Corey Abramson - Jensen Series
Friday, February 23, 2018 - 1:30pm
Dr. Corey Abramson of University of Arizona will give a talk entitled: The End Game: How Inequality Shapes Our Final Years
Growing old presents physical problems for everyone. However, when these problems occur and how people confront them are mediated by inequalities that reflect persistent socioeconomic, racial, and gender divides. Some people respond to common challenges of old age such as declining health, the death of loved ones, or the implications of having an aged body in a society that values youthfulness, by deploying immense wealth, social ties, and education to combat the symbolic and practical dilemmas they face. Others approach the same problems with accumulated disadvantages which reflect a lifetime of unequal circumstances. Consequently, old age both reflects and reveals inequalities past and present. Drawing on two and a half years of participant observation in four urban neighborhoods and 60 in-depth interviews with seniors from diverse backgrounds, Abramson’s study shows how inequality structures social life in old age—and what examining old age can tell us about inequality more generally. This talk explains how and why health disparities, unequal material resources, social networks, and culture extend inequality into seniors’ final years and ultimately shape the strategies that may (or may not) enable people to persevere against the backdrop of American inequality.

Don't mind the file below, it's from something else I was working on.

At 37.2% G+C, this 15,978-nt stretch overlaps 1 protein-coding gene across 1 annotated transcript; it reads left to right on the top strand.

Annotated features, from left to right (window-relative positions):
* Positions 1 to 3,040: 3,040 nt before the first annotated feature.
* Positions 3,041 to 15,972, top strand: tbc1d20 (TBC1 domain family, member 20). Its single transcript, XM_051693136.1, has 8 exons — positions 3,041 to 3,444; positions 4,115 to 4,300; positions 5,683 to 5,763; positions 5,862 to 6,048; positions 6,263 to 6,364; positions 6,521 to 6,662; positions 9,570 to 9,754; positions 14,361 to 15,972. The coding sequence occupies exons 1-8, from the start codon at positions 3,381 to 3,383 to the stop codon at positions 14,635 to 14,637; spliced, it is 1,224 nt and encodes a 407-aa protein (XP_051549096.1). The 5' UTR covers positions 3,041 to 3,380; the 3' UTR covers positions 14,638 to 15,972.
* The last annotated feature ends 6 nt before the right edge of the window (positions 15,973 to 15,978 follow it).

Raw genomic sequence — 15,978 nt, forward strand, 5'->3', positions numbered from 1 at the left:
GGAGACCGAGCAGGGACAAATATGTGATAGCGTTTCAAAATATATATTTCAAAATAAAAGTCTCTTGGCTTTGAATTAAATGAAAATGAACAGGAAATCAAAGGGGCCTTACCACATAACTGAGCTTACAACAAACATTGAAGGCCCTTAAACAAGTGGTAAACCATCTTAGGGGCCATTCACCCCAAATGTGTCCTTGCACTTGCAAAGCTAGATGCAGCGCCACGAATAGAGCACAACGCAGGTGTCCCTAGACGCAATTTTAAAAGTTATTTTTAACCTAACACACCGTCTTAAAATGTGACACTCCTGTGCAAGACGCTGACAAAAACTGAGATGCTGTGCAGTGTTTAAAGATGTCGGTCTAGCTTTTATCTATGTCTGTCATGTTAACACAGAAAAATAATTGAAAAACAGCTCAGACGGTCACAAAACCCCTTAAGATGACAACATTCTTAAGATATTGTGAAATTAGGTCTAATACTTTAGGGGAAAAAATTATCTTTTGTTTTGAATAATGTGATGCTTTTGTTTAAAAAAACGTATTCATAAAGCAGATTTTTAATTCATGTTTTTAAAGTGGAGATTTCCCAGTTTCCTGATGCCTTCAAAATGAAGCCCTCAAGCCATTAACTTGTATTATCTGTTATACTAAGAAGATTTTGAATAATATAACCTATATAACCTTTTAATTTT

Corey M. Abramson is an assistant professor of sociology at the University of Arizona. His research uses a combination of quantitative and qualitative methods to understand how inequality is reproduced over time. His current works focus on explicating how the connections between inequality, culture and health structure experiences and outcomes over the life course. His recent book on this topic, The End Game: How Inequality Shapes Our Final Years was published by Harvard University Press in 2015 and released in paperback in 2017. Since its release, The End Game has been awarded the 2016 Outstanding Publication Award by the American Sociological Association Section (ASA) on Aging and the Life Course, selected for an Author Meets Critic Session at the ASA, used by policy advocacy groups such as the AARP and Justice in Aging, and featured in national media outlets including The New York Times and The Atlantic. Abramson’s recent methodological works—published in Sociological Methodology and Ethnography, and supported by a $1.47 million dollar PCORI grant—focus on integrating computational techniques to improve the scalability, replicability, and transparency of large multi-site ethnographic projects. His current book project deploys these techniques to analyze a unique data set containing 7 years of distributed field observation in 10 cancer clinics, over 250 in-depth interviews, and a survey of terminal cancer patients in order to explain how culture structures and stratifies the end of life. Abramson is also co-editing a new volume to be published by Oxford University Press (with Neil Gong) that charts the diverse logics and practices of comparative ethnography. Abramson received his Ph.D. from the Department of Sociology at the University of California, Berkeley in 2012.